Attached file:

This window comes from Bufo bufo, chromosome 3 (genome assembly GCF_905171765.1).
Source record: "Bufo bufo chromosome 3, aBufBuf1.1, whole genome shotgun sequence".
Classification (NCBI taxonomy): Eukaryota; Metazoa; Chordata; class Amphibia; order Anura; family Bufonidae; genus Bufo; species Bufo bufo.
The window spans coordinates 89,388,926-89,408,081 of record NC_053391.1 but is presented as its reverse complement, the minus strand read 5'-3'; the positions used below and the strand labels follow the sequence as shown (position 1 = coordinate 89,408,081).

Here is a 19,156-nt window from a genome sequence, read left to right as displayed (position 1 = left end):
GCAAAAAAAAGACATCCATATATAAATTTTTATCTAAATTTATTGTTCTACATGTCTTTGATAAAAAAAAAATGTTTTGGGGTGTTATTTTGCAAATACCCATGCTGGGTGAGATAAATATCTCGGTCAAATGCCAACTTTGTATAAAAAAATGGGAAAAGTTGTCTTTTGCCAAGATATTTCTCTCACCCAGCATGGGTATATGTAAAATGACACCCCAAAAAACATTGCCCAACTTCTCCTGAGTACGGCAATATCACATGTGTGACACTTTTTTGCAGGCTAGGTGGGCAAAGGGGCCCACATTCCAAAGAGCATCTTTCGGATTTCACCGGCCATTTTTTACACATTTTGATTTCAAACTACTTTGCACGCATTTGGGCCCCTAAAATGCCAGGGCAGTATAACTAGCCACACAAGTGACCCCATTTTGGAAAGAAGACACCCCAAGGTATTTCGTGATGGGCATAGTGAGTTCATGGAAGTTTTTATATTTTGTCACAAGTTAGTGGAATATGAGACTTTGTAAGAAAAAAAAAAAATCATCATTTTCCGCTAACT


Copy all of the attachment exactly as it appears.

This window comes from Bufo bufo, chromosome 3 (genome assembly GCF_905171765.1).
Source record: "Bufo bufo chromosome 3, aBufBuf1.1, whole genome shotgun sequence".
Classification (NCBI taxonomy): Eukaryota; Metazoa; Chordata; class Amphibia; order Anura; family Bufonidae; genus Bufo; species Bufo bufo.
The window spans coordinates 89,388,926-89,408,081 of record NC_053391.1 but is presented as its reverse complement, the minus strand read 5'-3'; the positions used below and the strand labels follow the sequence as shown (position 1 = coordinate 89,408,081).

Here is a 19,156-nt window from a genome sequence, read left to right as displayed (position 1 = left end):
GCAAAAAAAAGACATCCATATATAAATTTTTATCTAAATTTATTGTTCTACATGTCTTTGATAAAAAAAAAATGTTTTGGGGTGTTATTTTGCAAATACCCATGCTGGGTGAGATAAATATCTCGGTCAAATGCCAACTTTGTATAAAAAAATGGGAAAAGTTGTCTTTTGCCAAGATATTTCTCTCACCCAGCATGGGTATATGTAAAATGACACCCCAAAAAACATTGCCCAACTTCTCCTGAGTACGGCAATATCACATGTGTGACACTTTTTTGCAGGCTAGGTGGGCAAAGGGGCCCACATTCCAAAGAGCATCTTTCGGATTTCACCGGCCATTTTTTACACATTTTGATTTCAAACTACTTTGCACGCATTTGGGCCCCTAAAATGCCAGGGCAGTATAACTAGCCACACAAGTGACCCCATTTTGGAAAGAAGACACCCCAAGGTATTTCGTGATGGGCATAGTGAGTTCATGGAAGTTTTTATATTTTGTCACAAGTTAGTGGAATATGAGACTTTGTAAGAAAAAAAAAAAATCATCATTTTCCGCTAACT